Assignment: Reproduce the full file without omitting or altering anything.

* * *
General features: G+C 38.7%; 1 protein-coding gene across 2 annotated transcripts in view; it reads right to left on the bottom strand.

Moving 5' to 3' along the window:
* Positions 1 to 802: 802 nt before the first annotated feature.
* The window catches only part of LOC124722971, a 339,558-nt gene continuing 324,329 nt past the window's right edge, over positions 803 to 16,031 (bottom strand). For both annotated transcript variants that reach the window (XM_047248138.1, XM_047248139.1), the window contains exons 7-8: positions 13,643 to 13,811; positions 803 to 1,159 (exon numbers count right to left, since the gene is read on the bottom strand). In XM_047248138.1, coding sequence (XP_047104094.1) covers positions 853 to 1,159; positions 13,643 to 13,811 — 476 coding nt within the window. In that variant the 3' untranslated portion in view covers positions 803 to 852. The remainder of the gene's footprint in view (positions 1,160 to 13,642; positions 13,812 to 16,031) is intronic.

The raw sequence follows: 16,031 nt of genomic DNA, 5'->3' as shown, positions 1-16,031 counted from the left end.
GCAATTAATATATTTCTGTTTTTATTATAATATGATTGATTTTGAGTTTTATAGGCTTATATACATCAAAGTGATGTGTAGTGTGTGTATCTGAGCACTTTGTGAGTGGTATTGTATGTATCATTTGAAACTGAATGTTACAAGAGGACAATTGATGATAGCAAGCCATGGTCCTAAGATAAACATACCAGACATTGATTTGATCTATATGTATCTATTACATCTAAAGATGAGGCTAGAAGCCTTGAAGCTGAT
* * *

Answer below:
General features: G+C 38.7%; 1 protein-coding gene across 2 annotated transcripts in view; it reads right to left on the bottom strand.

Moving 5' to 3' along the window:
* Positions 1 to 802: 802 nt before the first annotated feature.
* The window catches only part of LOC124722971, a 339,558-nt gene continuing 324,329 nt past the window's right edge, over positions 803 to 16,031 (bottom strand). For both annotated transcript variants that reach the window (XM_047248138.1, XM_047248139.1), the window contains exons 7-8: positions 13,643 to 13,811; positions 803 to 1,159 (exon numbers count right to left, since the gene is read on the bottom strand). In XM_047248138.1, coding sequence (XP_047104094.1) covers positions 853 to 1,159; positions 13,643 to 13,811 — 476 coding nt within the window. In that variant the 3' untranslated portion in view covers positions 803 to 852. The remainder of the gene's footprint in view (positions 1,160 to 13,642; positions 13,812 to 16,031) is intronic.

The raw sequence follows: 16,031 nt of genomic DNA, 5'->3' as shown, positions 1-16,031 counted from the left end.
GCAATTAATATATTTCTGTTTTTATTATAATATGATTGATTTTGAGTTTTATAGGCTTATATACATCAAAGTGATGTGTAGTGTGTGTATCTGAGCACTTTGTGAGTGGTATTGTATGTATCATTTGAAACTGAATGTTACAAGAGGACAATTGATGATAGCAAGCCATGGTCCTAAGATAAACATACCAGACATTGATTTGATCTATATGTATCTATTACATCTAAAGATGAGGCTAGAAGCCTTGAAGCTGAT